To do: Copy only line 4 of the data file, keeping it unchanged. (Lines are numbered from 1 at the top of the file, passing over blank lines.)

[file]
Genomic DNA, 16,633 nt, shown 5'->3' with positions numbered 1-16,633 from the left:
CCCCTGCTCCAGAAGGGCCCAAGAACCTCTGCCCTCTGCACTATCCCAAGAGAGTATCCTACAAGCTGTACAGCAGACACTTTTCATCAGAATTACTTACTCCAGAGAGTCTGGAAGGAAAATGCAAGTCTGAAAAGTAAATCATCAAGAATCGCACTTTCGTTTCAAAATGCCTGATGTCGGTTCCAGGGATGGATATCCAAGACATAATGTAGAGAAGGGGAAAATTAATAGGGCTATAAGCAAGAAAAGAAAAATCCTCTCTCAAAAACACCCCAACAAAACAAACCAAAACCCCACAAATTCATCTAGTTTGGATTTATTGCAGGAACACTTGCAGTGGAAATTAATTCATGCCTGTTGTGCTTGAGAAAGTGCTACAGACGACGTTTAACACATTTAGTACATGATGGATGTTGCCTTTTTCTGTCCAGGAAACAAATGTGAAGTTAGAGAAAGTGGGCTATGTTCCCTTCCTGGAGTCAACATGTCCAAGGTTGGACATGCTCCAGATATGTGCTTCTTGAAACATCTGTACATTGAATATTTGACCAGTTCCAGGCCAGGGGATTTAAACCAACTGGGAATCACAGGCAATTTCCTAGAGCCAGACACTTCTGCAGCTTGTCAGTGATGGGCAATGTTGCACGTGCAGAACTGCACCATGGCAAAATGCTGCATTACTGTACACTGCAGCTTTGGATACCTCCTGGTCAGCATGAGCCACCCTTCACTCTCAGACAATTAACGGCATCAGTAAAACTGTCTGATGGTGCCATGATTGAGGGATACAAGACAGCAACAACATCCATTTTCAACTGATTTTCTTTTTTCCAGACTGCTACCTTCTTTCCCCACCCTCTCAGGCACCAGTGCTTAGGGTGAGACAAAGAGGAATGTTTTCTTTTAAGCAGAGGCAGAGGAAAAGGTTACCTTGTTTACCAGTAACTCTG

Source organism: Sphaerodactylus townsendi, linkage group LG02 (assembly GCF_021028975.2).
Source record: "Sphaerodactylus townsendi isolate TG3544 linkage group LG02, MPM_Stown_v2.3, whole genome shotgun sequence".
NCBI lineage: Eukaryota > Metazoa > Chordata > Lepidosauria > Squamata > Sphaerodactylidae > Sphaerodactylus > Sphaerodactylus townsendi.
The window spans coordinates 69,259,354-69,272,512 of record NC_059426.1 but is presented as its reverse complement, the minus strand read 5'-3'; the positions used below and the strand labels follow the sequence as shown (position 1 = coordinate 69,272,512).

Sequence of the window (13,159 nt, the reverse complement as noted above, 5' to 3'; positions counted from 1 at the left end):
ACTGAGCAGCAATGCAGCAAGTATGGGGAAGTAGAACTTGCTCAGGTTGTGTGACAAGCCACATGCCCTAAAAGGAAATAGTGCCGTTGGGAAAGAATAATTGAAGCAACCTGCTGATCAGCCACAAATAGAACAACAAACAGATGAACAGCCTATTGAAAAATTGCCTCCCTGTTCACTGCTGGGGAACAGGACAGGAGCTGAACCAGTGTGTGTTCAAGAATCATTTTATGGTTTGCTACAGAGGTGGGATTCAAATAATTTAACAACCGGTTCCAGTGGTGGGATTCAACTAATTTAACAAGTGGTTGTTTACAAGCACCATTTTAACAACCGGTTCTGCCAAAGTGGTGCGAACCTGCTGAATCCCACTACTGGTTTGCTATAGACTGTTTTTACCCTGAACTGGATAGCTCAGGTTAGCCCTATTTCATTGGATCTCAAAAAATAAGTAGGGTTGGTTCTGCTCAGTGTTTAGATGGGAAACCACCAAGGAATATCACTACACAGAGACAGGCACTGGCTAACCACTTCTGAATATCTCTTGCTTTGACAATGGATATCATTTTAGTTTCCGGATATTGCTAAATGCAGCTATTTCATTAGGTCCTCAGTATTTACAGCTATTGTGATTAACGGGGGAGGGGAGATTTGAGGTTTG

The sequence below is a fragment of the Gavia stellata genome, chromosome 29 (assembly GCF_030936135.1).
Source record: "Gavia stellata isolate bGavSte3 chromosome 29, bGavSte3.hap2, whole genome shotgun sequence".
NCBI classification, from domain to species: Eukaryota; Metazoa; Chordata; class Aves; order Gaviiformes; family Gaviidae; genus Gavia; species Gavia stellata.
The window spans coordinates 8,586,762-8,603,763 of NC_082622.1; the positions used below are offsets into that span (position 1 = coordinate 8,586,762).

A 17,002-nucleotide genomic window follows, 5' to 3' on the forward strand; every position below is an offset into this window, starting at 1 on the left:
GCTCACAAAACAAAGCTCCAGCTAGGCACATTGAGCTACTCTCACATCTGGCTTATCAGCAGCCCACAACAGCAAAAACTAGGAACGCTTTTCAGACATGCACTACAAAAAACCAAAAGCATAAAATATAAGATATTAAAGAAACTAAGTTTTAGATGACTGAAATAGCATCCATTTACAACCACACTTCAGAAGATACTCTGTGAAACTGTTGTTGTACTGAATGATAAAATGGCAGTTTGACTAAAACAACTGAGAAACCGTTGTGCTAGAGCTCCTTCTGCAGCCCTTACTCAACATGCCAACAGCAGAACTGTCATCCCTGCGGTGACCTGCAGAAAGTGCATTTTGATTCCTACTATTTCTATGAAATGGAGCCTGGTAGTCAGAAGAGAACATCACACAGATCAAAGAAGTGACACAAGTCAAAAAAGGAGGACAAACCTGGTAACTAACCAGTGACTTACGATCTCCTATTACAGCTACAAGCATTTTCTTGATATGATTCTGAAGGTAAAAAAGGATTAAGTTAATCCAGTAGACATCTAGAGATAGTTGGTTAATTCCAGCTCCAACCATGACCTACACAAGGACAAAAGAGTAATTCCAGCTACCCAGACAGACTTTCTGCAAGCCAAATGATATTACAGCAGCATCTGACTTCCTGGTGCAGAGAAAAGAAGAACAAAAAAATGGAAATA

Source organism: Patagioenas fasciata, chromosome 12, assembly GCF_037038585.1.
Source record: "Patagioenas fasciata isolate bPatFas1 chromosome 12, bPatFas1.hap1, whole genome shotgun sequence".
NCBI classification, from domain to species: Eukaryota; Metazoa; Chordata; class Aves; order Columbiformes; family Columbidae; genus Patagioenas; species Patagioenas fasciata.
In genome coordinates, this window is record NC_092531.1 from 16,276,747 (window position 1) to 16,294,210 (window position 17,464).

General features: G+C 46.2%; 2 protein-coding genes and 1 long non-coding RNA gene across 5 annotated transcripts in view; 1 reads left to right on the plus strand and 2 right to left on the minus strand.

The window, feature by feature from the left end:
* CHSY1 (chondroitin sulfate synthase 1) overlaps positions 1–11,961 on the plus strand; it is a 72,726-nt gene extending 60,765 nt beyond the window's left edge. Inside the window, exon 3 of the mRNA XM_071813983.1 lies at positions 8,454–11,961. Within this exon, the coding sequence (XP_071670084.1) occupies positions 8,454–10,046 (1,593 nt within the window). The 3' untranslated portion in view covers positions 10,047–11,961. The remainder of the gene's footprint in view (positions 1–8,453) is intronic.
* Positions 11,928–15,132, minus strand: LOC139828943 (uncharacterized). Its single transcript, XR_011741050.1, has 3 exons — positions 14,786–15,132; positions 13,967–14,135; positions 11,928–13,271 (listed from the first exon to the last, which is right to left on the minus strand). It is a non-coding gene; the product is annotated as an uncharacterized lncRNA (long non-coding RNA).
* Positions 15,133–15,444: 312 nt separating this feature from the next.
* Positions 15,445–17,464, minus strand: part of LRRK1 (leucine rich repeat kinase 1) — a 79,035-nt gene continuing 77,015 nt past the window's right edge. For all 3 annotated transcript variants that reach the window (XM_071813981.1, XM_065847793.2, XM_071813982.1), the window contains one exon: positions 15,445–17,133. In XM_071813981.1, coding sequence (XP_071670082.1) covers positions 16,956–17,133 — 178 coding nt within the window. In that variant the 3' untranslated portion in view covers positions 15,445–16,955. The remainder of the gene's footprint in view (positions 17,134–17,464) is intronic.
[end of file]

Source record: "Sphaerodactylus townsendi isolate TG3544 linkage group LG02, MPM_Stown_v2.3, whole genome shotgun sequence".